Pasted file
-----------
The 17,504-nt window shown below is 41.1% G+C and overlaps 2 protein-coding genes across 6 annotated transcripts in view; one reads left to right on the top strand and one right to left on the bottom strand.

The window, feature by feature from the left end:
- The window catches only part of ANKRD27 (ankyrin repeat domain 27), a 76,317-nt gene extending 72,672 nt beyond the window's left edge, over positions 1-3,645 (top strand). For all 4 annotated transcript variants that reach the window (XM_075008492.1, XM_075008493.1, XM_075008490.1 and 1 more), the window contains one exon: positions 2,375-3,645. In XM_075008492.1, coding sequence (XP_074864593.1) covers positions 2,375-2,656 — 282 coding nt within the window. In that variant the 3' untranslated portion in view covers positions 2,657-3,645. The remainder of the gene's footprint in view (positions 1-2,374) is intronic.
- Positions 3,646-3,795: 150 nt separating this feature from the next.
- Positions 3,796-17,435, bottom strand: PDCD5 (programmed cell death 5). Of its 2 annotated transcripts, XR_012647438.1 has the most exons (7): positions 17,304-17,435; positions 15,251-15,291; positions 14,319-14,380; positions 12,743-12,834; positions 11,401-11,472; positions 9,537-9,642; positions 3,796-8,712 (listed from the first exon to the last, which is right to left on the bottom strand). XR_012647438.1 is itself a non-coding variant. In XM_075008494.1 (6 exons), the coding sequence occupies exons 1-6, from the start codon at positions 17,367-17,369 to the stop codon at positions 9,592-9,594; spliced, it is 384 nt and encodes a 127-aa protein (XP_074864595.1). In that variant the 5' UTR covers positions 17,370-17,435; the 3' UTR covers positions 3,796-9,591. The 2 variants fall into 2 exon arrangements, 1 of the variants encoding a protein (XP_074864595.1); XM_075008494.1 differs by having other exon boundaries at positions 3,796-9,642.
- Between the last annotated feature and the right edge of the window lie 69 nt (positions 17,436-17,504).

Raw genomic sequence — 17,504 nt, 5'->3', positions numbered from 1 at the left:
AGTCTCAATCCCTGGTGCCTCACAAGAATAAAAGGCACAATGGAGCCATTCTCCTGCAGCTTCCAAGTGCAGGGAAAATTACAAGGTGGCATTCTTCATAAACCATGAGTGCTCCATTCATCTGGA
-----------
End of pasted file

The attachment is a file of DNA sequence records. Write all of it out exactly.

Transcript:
The 17,504-nt window shown below is 41.1% G+C and overlaps 2 protein-coding genes across 6 annotated transcripts in view; one reads left to right on the top strand and one right to left on the bottom strand.

The window, feature by feature from the left end:
- The window catches only part of ANKRD27 (ankyrin repeat domain 27), a 76,317-nt gene extending 72,672 nt beyond the window's left edge, over positions 1-3,645 (top strand). For all 4 annotated transcript variants that reach the window (XM_075008492.1, XM_075008493.1, XM_075008490.1 and 1 more), the window contains one exon: positions 2,375-3,645. In XM_075008492.1, coding sequence (XP_074864593.1) covers positions 2,375-2,656 — 282 coding nt within the window. In that variant the 3' untranslated portion in view covers positions 2,657-3,645. The remainder of the gene's footprint in view (positions 1-2,374) is intronic.
- Positions 3,646-3,795: 150 nt separating this feature from the next.
- Positions 3,796-17,435, bottom strand: PDCD5 (programmed cell death 5). Of its 2 annotated transcripts, XR_012647438.1 has the most exons (7): positions 17,304-17,435; positions 15,251-15,291; positions 14,319-14,380; positions 12,743-12,834; positions 11,401-11,472; positions 9,537-9,642; positions 3,796-8,712 (listed from the first exon to the last, which is right to left on the bottom strand). XR_012647438.1 is itself a non-coding variant. In XM_075008494.1 (6 exons), the coding sequence occupies exons 1-6, from the start codon at positions 17,367-17,369 to the stop codon at positions 9,592-9,594; spliced, it is 384 nt and encodes a 127-aa protein (XP_074864595.1). In that variant the 5' UTR covers positions 17,370-17,435; the 3' UTR covers positions 3,796-9,591. The 2 variants fall into 2 exon arrangements, 1 of the variants encoding a protein (XP_074864595.1); XM_075008494.1 differs by having other exon boundaries at positions 3,796-9,642.
- Between the last annotated feature and the right edge of the window lie 69 nt (positions 17,436-17,504).

Raw genomic sequence — 17,504 nt, 5'->3', positions numbered from 1 at the left:
AGTCTCAATCCCTGGTGCCTCACAAGAATAAAAGGCACAATGGAGCCATTCTCCTGCAGCTTCCAAGTGCAGGGAAAATTACAAGGTGGCATTCTTCATAAACCATGAGTGCTCCATTCATCTGGA